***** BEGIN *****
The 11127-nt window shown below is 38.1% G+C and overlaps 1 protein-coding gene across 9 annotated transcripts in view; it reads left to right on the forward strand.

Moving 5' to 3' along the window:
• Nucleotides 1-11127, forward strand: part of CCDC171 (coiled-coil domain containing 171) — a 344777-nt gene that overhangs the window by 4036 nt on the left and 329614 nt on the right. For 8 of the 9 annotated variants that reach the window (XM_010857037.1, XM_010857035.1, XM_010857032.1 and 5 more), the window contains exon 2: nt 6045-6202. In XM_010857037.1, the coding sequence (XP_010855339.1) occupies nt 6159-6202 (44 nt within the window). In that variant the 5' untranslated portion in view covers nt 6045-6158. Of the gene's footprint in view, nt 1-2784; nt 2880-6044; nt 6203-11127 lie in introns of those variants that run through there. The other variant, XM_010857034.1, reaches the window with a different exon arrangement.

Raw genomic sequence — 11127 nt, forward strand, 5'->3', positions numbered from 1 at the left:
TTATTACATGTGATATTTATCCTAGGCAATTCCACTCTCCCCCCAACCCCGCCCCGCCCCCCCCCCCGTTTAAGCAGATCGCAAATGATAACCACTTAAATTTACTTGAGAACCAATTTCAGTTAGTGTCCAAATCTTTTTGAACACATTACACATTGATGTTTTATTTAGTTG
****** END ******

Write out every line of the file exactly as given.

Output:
The 11127-nt window shown below is 38.1% G+C and overlaps 1 protein-coding gene across 9 annotated transcripts in view; it reads left to right on the forward strand.

Moving 5' to 3' along the window:
• Nucleotides 1-11127, forward strand: part of CCDC171 (coiled-coil domain containing 171) — a 344777-nt gene that overhangs the window by 4036 nt on the left and 329614 nt on the right. For 8 of the 9 annotated variants that reach the window (XM_010857037.1, XM_010857035.1, XM_010857032.1 and 5 more), the window contains exon 2: nt 6045-6202. In XM_010857037.1, the coding sequence (XP_010855339.1) occupies nt 6159-6202 (44 nt within the window). In that variant the 5' untranslated portion in view covers nt 6045-6158. Of the gene's footprint in view, nt 1-2784; nt 2880-6044; nt 6203-11127 lie in introns of those variants that run through there. The other variant, XM_010857034.1, reaches the window with a different exon arrangement.

Raw genomic sequence — 11127 nt, forward strand, 5'->3', positions numbered from 1 at the left:
TTATTACATGTGATATTTATCCTAGGCAATTCCACTCTCCCCCCAACCCCGCCCCGCCCCCCCCCCCGTTTAAGCAGATCGCAAATGATAACCACTTAAATTTACTTGAGAACCAATTTCAGTTAGTGTCCAAATCTTTTTGAACACATTACACATTGATGTTTTATTTAGTTG